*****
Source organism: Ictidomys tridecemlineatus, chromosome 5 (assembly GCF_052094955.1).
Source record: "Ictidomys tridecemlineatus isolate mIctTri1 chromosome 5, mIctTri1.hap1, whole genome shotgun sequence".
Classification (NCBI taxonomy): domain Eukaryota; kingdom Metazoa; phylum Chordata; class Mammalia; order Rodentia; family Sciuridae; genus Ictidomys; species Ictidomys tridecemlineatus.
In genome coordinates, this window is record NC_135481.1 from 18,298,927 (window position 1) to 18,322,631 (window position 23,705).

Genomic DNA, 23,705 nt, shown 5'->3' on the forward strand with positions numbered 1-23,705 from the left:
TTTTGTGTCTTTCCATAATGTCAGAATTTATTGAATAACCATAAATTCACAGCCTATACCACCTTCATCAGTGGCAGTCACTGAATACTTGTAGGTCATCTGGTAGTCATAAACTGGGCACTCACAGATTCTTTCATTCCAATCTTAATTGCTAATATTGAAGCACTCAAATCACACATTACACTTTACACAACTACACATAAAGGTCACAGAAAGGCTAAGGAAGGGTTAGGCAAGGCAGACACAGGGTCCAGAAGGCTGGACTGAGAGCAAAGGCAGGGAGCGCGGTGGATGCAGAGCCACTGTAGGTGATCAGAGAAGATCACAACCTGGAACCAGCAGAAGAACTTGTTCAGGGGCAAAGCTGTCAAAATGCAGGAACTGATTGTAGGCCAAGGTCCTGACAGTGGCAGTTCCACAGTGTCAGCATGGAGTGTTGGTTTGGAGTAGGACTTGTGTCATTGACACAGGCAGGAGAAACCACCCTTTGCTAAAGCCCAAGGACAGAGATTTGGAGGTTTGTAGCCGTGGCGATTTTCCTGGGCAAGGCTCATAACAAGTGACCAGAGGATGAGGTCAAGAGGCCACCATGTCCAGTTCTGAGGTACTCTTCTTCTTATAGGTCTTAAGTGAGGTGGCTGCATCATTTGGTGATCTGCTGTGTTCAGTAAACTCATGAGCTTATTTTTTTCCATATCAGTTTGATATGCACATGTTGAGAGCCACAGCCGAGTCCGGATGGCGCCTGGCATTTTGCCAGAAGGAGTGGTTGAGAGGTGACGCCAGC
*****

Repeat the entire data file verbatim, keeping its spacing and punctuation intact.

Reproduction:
Source organism: Ictidomys tridecemlineatus, chromosome 5 (assembly GCF_052094955.1).
Source record: "Ictidomys tridecemlineatus isolate mIctTri1 chromosome 5, mIctTri1.hap1, whole genome shotgun sequence".
Classification (NCBI taxonomy): domain Eukaryota; kingdom Metazoa; phylum Chordata; class Mammalia; order Rodentia; family Sciuridae; genus Ictidomys; species Ictidomys tridecemlineatus.
In genome coordinates, this window is record NC_135481.1 from 18,298,927 (window position 1) to 18,322,631 (window position 23,705).

Genomic DNA, 23,705 nt, shown 5'->3' on the forward strand with positions numbered 1-23,705 from the left:
TTTTGTGTCTTTCCATAATGTCAGAATTTATTGAATAACCATAAATTCACAGCCTATACCACCTTCATCAGTGGCAGTCACTGAATACTTGTAGGTCATCTGGTAGTCATAAACTGGGCACTCACAGATTCTTTCATTCCAATCTTAATTGCTAATATTGAAGCACTCAAATCACACATTACACTTTACACAACTACACATAAAGGTCACAGAAAGGCTAAGGAAGGGTTAGGCAAGGCAGACACAGGGTCCAGAAGGCTGGACTGAGAGCAAAGGCAGGGAGCGCGGTGGATGCAGAGCCACTGTAGGTGATCAGAGAAGATCACAACCTGGAACCAGCAGAAGAACTTGTTCAGGGGCAAAGCTGTCAAAATGCAGGAACTGATTGTAGGCCAAGGTCCTGACAGTGGCAGTTCCACAGTGTCAGCATGGAGTGTTGGTTTGGAGTAGGACTTGTGTCATTGACACAGGCAGGAGAAACCACCCTTTGCTAAAGCCCAAGGACAGAGATTTGGAGGTTTGTAGCCGTGGCGATTTTCCTGGGCAAGGCTCATAACAAGTGACCAGAGGATGAGGTCAAGAGGCCACCATGTCCAGTTCTGAGGTACTCTTCTTCTTATAGGTCTTAAGTGAGGTGGCTGCATCATTTGGTGATCTGCTGTGTTCAGTAAACTCATGAGCTTATTTTTTTCCATATCAGTTTGATATGCACATGTTGAGAGCCACAGCCGAGTCCGGATGGCGCCTGGCATTTTGCCAGAAGGAGTGGTTGAGAGGTGACGCCAGC